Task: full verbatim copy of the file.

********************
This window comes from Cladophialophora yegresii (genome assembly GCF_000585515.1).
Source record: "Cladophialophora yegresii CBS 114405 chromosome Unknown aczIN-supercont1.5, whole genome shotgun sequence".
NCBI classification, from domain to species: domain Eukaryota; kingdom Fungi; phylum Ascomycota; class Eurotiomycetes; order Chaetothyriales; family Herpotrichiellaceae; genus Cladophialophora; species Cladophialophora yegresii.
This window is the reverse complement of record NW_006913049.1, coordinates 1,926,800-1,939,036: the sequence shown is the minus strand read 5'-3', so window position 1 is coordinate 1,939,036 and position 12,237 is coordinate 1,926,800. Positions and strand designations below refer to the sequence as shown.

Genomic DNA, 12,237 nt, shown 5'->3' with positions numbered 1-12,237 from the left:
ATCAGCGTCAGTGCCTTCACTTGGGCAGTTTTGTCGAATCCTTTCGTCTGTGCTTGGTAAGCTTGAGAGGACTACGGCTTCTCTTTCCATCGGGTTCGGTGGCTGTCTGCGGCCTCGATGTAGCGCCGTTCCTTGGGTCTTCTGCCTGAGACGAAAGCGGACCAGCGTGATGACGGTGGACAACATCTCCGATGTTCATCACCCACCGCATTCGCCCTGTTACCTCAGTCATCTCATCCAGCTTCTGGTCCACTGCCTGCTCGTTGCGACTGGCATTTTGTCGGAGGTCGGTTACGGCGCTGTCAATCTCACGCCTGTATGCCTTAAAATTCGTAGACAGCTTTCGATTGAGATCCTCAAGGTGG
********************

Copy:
This window comes from Cladophialophora yegresii (genome assembly GCF_000585515.1).
Source record: "Cladophialophora yegresii CBS 114405 chromosome Unknown aczIN-supercont1.5, whole genome shotgun sequence".
NCBI classification, from domain to species: domain Eukaryota; kingdom Fungi; phylum Ascomycota; class Eurotiomycetes; order Chaetothyriales; family Herpotrichiellaceae; genus Cladophialophora; species Cladophialophora yegresii.
This window is the reverse complement of record NW_006913049.1, coordinates 1,926,800-1,939,036: the sequence shown is the minus strand read 5'-3', so window position 1 is coordinate 1,939,036 and position 12,237 is coordinate 1,926,800. Positions and strand designations below refer to the sequence as shown.

Genomic DNA, 12,237 nt, shown 5'->3' with positions numbered 1-12,237 from the left:
ATCAGCGTCAGTGCCTTCACTTGGGCAGTTTTGTCGAATCCTTTCGTCTGTGCTTGGTAAGCTTGAGAGGACTACGGCTTCTCTTTCCATCGGGTTCGGTGGCTGTCTGCGGCCTCGATGTAGCGCCGTTCCTTGGGTCTTCTGCCTGAGACGAAAGCGGACCAGCGTGATGACGGTGGACAACATCTCCGATGTTCATCACCCACCGCATTCGCCCTGTTACCTCAGTCATCTCATCCAGCTTCTGGTCCACTGCCTGCTCGTTGCGACTGGCATTTTGTCGGAGGTCGGTTACGGCGCTGTCAATCTCACGCCTGTATGCCTTAAAATTCGTAGACAGCTTTCGATTGAGATCCTCAAGGTGG